State Department spokeswoman Heather Nauert said on February 20 that Washington supported a united Syria maintaining its current
borders. "We're not changing it; we're not supporting the changing or
the addition of any kind of autonomous region," she said.
The statement, however, runs counter to the DoD actions for its
officials, who must have their own plans for Northern Syria. Late
last year, Pentagon spokesman Eric Pahon confirmed that the U.S. Air Force was going to stay in Syria long enough to support the local Kurds and Syrian opposition partners as well as to
prevent an ISIS recovery. U.S. Secretary of Defense James Mattis even believes that the U.S. soldiers have every reason to be in Syria, on the basis of a U.N. Security Council resolution. However, Mattis seems to be the only
one to have ever seen the resolution, because the Syrian government
declared the U.S. military presence in the country illegal and has continually called on Washington to withdraw its forces.
Official reports say there are as many as 2,000 U.S. soldiers in Syria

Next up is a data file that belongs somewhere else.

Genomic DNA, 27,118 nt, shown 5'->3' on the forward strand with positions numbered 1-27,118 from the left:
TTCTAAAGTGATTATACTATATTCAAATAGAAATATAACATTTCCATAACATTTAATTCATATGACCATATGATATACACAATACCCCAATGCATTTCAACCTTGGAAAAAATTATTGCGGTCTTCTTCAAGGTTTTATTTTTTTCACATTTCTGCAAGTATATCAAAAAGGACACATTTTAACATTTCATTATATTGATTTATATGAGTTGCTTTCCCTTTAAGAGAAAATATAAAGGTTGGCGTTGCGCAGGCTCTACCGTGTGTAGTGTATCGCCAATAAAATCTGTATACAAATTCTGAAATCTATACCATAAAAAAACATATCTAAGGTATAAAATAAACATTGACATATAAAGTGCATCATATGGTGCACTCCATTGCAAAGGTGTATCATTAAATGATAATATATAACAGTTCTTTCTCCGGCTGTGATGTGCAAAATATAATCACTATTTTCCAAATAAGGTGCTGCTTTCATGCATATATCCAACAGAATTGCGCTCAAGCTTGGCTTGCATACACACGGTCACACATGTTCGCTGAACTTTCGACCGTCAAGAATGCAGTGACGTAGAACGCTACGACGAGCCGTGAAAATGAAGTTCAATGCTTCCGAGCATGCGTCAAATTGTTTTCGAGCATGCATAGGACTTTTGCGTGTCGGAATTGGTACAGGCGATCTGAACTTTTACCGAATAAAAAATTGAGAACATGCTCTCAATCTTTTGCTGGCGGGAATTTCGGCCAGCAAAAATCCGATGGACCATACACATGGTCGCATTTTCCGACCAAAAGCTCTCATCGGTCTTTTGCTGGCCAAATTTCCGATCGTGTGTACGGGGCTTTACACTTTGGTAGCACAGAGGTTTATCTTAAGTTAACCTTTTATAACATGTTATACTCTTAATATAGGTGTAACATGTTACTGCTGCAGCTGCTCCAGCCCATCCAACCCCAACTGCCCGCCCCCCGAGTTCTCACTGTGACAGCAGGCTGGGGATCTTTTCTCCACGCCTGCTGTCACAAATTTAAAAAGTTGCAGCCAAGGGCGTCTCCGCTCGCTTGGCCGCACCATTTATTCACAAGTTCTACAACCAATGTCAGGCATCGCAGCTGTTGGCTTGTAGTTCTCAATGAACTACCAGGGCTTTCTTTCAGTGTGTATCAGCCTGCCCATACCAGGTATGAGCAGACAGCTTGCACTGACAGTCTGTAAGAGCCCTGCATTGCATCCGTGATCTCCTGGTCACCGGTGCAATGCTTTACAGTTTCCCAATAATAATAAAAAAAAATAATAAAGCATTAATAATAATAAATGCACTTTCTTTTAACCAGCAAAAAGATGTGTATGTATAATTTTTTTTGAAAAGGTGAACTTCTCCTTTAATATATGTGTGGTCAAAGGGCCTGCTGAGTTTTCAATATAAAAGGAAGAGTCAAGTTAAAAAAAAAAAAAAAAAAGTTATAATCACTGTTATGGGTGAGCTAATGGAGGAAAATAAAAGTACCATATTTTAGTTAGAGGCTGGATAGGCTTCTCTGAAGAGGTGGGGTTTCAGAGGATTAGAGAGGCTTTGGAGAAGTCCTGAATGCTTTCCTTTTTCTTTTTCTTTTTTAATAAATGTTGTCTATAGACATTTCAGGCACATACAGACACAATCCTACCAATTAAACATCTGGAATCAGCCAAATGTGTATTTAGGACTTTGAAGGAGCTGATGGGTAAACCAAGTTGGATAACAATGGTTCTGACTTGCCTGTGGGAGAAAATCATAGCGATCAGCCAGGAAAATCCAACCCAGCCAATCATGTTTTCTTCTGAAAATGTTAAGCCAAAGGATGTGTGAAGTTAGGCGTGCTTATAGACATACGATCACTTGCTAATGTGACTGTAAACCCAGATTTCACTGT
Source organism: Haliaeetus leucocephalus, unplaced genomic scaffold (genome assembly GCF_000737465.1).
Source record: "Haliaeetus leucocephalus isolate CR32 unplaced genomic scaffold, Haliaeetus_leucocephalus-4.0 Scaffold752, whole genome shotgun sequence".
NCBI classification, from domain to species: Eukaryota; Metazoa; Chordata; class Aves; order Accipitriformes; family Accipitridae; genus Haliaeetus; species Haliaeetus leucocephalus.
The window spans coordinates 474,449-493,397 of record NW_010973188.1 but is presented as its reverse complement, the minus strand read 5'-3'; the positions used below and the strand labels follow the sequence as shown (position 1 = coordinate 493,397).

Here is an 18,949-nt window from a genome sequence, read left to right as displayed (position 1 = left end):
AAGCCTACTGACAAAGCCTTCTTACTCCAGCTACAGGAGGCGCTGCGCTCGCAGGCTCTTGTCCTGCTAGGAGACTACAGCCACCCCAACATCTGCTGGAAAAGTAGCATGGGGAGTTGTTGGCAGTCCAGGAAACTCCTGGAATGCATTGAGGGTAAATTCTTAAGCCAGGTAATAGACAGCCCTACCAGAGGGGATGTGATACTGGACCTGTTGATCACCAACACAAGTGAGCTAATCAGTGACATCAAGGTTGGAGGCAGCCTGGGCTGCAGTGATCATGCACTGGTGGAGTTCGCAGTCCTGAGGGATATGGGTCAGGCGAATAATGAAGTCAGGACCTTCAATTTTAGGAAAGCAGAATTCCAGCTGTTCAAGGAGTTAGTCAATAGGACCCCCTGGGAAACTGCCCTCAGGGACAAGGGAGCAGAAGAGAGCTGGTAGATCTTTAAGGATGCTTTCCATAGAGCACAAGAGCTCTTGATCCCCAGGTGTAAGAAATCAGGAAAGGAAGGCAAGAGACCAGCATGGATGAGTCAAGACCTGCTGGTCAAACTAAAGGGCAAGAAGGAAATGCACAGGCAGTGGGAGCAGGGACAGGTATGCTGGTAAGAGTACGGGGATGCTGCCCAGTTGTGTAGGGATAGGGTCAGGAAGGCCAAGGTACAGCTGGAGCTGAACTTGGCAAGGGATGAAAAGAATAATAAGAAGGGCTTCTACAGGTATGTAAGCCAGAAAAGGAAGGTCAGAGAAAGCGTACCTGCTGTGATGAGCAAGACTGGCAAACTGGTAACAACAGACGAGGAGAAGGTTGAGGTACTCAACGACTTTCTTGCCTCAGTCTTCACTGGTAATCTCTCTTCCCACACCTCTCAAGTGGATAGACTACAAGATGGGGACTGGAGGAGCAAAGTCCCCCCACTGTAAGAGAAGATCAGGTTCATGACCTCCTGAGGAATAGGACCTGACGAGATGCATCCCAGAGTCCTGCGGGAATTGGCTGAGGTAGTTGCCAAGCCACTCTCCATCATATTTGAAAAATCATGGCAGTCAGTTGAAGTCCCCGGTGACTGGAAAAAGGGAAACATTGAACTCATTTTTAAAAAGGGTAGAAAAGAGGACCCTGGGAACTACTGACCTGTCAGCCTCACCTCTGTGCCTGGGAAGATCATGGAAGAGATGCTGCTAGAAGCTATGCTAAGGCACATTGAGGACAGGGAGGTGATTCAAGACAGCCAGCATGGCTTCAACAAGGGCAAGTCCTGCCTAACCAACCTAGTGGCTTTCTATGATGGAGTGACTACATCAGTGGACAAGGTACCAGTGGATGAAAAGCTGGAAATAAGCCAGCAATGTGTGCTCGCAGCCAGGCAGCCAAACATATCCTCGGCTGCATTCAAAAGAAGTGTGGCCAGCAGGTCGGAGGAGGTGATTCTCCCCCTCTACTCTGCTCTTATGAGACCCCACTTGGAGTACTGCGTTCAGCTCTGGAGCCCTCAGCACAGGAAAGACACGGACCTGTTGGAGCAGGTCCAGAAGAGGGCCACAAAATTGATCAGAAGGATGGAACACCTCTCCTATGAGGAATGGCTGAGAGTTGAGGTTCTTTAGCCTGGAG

now. They have repeatedly launched airstrikes on the Syrian army
positions, allegedly by mistake. In addition, the U.S. personnel train as
instructors both Syrian opposition fighters and Kurdish militia at its
military bases. Moreover, Washington was ready to set up a professional 30, 000-strong Kurdish army in Northern Syria, as if the Pentagon intended to gain a foothold and establish an autonomous
Kurdish quasi-state there. But this county has not yet fulfilled its promise, i.e. Kurdish
independence, even though ISIS is said to be defeated.
Many Syrian experts believe that Washington has different reasons to settle
down in Syria. They believe that the U.S. is continuing its confrontations against the
official government in Damascus and its allies Iran and Russia as well
as protecting its own geopolitical interests in the region, in
particular, which are overall control of oil and gas fields won back by the Kurds from ISIS.
Obviously, the U.S. plans to remain in the sovereign state of Syria for a long time under any pretext. For its part, the Kurdish militia
should reconsider any further cooperation with Washington, which has
exploited them many times and returned nothing. Maybe it is high
time to start negotiations with the Syrian government and kick out the
U.S. troops occupying the Kurdish regions and Eastern Syria.